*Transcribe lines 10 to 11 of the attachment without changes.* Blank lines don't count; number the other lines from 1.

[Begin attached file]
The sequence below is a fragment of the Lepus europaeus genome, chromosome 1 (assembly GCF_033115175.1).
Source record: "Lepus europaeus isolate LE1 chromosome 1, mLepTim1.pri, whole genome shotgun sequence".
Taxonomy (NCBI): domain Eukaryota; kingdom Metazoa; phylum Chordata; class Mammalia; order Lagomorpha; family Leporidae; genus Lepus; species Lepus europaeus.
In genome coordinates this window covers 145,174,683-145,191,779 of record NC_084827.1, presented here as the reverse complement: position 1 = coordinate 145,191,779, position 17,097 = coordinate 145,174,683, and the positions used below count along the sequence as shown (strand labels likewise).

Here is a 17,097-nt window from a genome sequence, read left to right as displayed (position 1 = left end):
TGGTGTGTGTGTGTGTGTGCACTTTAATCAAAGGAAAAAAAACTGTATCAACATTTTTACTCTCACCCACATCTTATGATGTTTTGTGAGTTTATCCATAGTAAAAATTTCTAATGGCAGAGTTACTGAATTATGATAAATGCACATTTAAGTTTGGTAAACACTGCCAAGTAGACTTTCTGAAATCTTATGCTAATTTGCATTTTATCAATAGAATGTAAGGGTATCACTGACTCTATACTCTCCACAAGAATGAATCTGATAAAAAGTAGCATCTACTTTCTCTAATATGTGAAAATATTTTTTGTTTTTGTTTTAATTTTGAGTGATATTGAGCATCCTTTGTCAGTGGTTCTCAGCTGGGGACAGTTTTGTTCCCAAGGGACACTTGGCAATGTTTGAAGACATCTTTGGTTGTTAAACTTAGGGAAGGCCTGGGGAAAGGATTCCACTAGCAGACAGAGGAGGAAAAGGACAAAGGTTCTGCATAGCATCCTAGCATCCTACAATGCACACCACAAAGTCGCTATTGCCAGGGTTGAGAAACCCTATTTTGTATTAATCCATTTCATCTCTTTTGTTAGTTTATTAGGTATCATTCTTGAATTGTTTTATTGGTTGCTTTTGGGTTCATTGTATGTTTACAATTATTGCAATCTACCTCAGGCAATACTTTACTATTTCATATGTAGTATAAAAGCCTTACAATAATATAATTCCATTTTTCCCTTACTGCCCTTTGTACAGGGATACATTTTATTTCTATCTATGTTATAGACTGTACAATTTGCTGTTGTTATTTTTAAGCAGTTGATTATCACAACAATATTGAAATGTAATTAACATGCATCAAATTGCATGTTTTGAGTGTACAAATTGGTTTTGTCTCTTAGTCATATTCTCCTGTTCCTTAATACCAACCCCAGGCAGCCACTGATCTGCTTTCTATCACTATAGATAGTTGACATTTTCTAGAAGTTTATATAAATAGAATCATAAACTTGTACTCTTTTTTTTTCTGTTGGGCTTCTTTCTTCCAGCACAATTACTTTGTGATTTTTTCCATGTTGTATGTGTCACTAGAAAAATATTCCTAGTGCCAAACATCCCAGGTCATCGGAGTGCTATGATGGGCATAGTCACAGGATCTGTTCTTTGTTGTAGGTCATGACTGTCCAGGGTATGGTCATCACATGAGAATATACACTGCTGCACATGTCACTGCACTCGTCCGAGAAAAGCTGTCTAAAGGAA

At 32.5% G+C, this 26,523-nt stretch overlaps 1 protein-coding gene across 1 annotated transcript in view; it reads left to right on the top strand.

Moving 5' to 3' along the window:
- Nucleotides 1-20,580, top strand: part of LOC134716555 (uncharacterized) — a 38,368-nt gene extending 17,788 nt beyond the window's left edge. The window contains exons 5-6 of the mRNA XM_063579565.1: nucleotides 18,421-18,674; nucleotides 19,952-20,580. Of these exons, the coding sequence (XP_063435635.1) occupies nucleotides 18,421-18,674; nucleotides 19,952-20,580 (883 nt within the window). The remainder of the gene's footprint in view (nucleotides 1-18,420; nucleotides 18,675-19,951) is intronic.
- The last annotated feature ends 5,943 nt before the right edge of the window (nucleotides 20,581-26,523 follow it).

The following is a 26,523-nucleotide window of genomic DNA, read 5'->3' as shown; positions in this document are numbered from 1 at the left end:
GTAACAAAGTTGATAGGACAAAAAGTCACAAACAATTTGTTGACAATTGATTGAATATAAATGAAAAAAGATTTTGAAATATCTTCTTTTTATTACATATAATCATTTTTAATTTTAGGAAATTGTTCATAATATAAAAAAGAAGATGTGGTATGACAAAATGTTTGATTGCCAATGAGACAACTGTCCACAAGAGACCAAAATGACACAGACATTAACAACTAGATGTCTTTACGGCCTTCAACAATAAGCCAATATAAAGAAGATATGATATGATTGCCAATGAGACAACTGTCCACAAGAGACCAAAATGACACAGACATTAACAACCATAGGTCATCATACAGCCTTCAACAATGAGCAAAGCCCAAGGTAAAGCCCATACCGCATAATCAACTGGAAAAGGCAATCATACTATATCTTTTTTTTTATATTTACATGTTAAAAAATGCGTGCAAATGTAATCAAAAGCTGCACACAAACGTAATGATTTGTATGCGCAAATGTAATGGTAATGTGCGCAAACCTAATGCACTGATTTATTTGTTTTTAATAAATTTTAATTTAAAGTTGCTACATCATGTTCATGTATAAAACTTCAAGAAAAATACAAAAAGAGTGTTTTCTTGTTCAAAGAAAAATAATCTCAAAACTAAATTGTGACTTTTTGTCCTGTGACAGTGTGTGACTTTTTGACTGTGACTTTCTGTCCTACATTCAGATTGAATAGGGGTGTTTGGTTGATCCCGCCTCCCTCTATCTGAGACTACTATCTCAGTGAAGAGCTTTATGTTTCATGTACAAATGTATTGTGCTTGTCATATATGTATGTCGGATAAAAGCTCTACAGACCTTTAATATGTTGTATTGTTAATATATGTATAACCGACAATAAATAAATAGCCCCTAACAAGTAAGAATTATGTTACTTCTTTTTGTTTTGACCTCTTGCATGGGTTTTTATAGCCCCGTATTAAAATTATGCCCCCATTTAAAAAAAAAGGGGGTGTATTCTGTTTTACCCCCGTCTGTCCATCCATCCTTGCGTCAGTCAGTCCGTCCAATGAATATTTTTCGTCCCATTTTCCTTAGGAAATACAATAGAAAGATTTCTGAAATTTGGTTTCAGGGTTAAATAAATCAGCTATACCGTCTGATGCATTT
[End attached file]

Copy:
- The last annotated feature ends 5,943 nt before the right edge of the window (nucleotides 20,581-26,523 follow it).

The following is a 26,523-nucleotide window of genomic DNA, read 5'->3' as shown; positions in this document are numbered from 1 at the left end: